Obama’s Prayer for Humility in D.C.

Photograph by Saul Loeb/AFP via Getty Images

President Barack Obama bows his head during a prayer at the National Prayer Breakfast in Washington on Feb. 2, 2012.

President Barack Obama approached the National Prayer Breakfast in Washington this morning with a mixture of humor and humility, some insight into what he was thinking as he asked for another chance to look out upon that crowd at his second inaugural ceremony at the Capitol and a lament about the real Washington to which he returns after church today.

Following an introduction of the president, Obama joked: “I thought he was going to talk about my gray hair…  It is true that my daughters are gorgeous.  That’s because my wife is gorgeous.  And my goal is to improve my gene pool.”

He spoke of faith and conviction and spoke of the Bibles on which he had sworn his oaths of office.  He spoke of his friend and director of the Faith-Based Office, that office a carry-over from the administration of George W. Bush. The current director, Joshua DuBois, sends Obama a daily meditation via e-mail, a “snippet of Scripture for me to reflect on.”

“Recently I had occasion to reflect on the power of faith,” Obama said. “A few weeks ago, during the inauguration, I was blessed to place my hand on the Bibles of two great Americans, two men whose faith still echoes today.  One was the Bible owned by President Abraham Lincoln, and the other, the Bible owned by Dr. Martin Luther King, Jr.  As I prepared to take the sacred oath, I thought about these two men, and I thought of how, in times of joy and pain and uncertainty, they turned to their Bibles to seek the wisdom of God’s word — and thought of how, for as long as we’ve been a nation, so many of our leaders, our Presidents, and our preachers, our legislators and our jurists have done the same.  Each one faced their own challenges; each one finding in Scripture their own lessons from the Lord. ‘

After his ceremonial inauguration outside the Capitol on Jan. 21, the second-term president paused, explaining that he wanted to take another look at a scene on the national mall that he wouldn’t see again.

“As I was looking out on the crowd during the inauguration I thought of Dr. King,” Obama said today. “We often think of him standing tall in front of the endless crowds, stirring the nation’s conscience with a bellowing voice and a mighty dream.  But I also thought of his doubts and his fears, for those moments came as well — the lonely moments when he was left to confront the presence of long-festering injustice and undisguised hate; imagined the darkness and the doubt that must have surrounded him when he was in that Birmingham jail, and the anger that surely rose up in him the night his house was bombed with his wife and child inside, and the grief that shook him as he eulogized those four precious girls taken from this Earth as they gathered in a house of God.”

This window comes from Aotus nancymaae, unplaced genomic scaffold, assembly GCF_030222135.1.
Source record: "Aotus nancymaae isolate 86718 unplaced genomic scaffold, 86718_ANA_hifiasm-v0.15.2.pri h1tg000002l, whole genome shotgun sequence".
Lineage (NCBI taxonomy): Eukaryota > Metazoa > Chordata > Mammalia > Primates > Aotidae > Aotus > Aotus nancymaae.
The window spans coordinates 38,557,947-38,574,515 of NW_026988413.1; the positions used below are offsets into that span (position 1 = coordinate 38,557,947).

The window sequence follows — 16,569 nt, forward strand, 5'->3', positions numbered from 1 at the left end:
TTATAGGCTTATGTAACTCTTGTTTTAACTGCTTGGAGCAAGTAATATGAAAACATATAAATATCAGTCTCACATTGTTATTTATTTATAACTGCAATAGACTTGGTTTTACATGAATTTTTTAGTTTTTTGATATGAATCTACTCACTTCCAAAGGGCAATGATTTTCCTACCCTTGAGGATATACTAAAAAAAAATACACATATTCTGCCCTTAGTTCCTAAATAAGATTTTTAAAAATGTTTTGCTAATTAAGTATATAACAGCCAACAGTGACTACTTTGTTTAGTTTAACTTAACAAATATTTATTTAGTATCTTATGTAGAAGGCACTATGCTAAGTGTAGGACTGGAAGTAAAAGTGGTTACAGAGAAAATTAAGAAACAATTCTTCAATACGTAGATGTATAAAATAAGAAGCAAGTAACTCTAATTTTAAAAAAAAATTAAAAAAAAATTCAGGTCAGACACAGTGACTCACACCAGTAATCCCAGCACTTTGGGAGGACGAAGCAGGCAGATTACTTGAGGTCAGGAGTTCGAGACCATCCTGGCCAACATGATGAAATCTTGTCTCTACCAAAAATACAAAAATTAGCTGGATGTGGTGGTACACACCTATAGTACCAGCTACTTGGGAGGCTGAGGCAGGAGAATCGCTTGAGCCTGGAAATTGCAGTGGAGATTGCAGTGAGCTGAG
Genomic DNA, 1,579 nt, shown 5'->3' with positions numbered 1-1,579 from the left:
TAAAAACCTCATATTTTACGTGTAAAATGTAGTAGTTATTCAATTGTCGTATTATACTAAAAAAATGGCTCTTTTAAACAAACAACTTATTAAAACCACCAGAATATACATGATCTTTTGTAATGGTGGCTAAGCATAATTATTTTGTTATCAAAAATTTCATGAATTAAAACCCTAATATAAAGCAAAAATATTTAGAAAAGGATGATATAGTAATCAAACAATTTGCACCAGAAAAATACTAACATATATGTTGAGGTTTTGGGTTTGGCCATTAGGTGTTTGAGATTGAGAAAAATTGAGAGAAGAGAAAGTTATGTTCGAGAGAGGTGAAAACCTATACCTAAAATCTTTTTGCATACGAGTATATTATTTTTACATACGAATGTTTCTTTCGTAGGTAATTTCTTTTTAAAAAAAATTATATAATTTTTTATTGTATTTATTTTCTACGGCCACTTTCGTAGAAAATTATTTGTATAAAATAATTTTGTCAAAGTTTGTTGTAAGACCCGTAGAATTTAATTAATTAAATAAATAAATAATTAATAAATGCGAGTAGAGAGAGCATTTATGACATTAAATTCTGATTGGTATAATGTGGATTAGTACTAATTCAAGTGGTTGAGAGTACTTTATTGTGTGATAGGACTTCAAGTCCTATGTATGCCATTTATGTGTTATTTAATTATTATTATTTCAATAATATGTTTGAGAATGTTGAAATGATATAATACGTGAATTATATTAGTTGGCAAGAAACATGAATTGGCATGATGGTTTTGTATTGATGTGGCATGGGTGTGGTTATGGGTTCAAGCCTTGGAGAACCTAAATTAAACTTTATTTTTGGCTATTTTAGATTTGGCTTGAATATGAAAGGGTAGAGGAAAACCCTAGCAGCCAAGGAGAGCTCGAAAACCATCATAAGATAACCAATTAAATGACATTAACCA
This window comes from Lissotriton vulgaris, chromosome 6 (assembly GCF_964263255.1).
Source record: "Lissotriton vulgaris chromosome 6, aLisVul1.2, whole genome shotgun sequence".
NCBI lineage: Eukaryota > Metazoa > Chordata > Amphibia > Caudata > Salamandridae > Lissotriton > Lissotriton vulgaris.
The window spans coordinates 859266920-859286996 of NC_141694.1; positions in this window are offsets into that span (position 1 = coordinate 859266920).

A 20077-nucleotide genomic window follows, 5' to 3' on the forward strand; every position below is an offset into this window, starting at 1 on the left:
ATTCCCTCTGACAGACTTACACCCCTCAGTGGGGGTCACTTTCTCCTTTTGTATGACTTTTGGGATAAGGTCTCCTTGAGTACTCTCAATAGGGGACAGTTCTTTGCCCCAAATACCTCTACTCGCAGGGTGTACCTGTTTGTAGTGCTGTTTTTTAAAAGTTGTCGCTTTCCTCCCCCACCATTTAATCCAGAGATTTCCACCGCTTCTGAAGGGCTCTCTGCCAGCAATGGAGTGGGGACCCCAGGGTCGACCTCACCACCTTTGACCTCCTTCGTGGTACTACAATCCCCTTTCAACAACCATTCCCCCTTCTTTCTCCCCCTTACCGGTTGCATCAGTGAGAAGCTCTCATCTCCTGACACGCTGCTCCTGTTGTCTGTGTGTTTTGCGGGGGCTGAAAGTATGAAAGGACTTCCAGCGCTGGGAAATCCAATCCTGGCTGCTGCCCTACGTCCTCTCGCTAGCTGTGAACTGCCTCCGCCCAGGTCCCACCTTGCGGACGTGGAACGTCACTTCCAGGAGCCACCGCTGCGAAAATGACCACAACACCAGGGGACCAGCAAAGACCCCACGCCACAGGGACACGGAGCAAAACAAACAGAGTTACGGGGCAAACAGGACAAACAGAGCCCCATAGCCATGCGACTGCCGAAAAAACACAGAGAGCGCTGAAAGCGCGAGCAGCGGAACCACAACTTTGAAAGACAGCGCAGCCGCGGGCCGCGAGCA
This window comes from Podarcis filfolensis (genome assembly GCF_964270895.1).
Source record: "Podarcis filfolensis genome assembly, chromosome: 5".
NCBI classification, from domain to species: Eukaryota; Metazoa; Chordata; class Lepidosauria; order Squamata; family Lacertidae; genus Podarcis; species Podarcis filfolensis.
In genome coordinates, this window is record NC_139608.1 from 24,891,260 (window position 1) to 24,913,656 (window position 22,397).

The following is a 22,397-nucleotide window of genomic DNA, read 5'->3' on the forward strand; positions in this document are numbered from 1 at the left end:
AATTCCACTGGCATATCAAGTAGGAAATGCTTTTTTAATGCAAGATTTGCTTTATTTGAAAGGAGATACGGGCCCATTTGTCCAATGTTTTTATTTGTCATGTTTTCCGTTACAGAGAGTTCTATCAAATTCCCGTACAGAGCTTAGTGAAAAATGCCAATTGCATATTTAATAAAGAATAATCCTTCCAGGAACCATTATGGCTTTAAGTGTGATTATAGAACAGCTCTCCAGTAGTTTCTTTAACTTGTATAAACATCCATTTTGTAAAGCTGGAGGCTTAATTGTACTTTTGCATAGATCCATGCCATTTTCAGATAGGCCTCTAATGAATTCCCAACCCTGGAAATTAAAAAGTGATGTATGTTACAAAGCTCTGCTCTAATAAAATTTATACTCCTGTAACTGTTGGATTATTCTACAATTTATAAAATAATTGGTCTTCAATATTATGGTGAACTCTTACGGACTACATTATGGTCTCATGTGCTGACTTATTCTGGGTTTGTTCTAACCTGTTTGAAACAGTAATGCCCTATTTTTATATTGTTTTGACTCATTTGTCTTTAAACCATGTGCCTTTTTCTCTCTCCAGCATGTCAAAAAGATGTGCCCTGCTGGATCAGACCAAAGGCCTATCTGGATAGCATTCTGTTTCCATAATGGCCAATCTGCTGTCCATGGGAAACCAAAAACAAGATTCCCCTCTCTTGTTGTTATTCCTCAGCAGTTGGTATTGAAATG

“And I was reminded that, yes, Dr. King was a man of audacious hope and a man of relentless optimism.  But he was always — he was also a man occasionally brought to his knees in fear and in doubt and in helplessness.  And in those moments, we know that he retreated alone to a quiet space so he could reflect and he could pray and he could grow his faith.”

“We know Lincoln had such moments as well,” the president said. “To see this country torn apart, to see his fellow citizens waging a ferocious war that pitted brother against brother, family against family — that was as heavy a burden as any president will ever have to bear.”

“Today, the divisions in this country are, thankfully, not as deep or destructive as when Lincoln led, but they are real,” he said. “The differences in how we hope to move our nation forward are less pronounced than when King marched, but they do exist. ”

Thinking, finally, of that Capitol where he pledged to carry out a second term as president, Obama said this, again eliciting some laughter:

“I have to say this is now our fifth prayer breakfast and it is always just a wonderful event.  But I do worry sometimes that as soon as we leave the prayer breakfast, everything we’ve been talking about the whole time at the prayer breakfast seems to be forgotten — on the same day of the prayer breakfast.  I mean, you’d like to think that the shelf life wasn’t so short.  But I go back to the Oval Office and I start watching the cable news networks and it’s like we didn’t pray.”

His hope, he said, is that that humility “carries over every day.”

 

 

 

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